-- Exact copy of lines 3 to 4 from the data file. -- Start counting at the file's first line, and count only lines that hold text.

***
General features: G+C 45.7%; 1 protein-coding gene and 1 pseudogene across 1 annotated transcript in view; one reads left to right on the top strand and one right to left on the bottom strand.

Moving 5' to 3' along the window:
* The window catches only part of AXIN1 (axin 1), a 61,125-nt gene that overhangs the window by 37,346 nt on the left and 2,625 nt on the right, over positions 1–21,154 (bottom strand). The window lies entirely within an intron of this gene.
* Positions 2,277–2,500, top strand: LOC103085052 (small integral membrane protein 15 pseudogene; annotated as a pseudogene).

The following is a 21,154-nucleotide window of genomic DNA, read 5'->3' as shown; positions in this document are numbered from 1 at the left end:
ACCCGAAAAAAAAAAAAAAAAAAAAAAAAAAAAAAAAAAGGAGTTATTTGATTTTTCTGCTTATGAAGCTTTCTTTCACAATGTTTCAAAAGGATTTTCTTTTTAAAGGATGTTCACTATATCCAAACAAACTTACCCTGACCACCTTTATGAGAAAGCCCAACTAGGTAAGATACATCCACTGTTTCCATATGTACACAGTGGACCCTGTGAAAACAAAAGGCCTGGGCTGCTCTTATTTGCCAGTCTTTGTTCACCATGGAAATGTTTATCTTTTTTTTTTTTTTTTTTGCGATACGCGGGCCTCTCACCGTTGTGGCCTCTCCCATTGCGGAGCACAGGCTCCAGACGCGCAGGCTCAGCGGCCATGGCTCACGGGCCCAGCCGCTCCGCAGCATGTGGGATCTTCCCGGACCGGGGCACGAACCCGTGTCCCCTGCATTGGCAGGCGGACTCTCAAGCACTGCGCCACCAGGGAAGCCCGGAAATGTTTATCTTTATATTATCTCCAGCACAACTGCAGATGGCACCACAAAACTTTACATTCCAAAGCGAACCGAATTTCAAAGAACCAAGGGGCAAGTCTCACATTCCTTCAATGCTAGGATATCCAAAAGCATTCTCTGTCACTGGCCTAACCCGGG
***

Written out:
* The window catches only part of AXIN1 (axin 1), a 61,125-nt gene that overhangs the window by 37,346 nt on the left and 2,625 nt on the right, over positions 1–21,154 (bottom strand). The window lies entirely within an intron of this gene.
* Positions 2,277–2,500, top strand: LOC103085052 (small integral membrane protein 15 pseudogene; annotated as a pseudogene).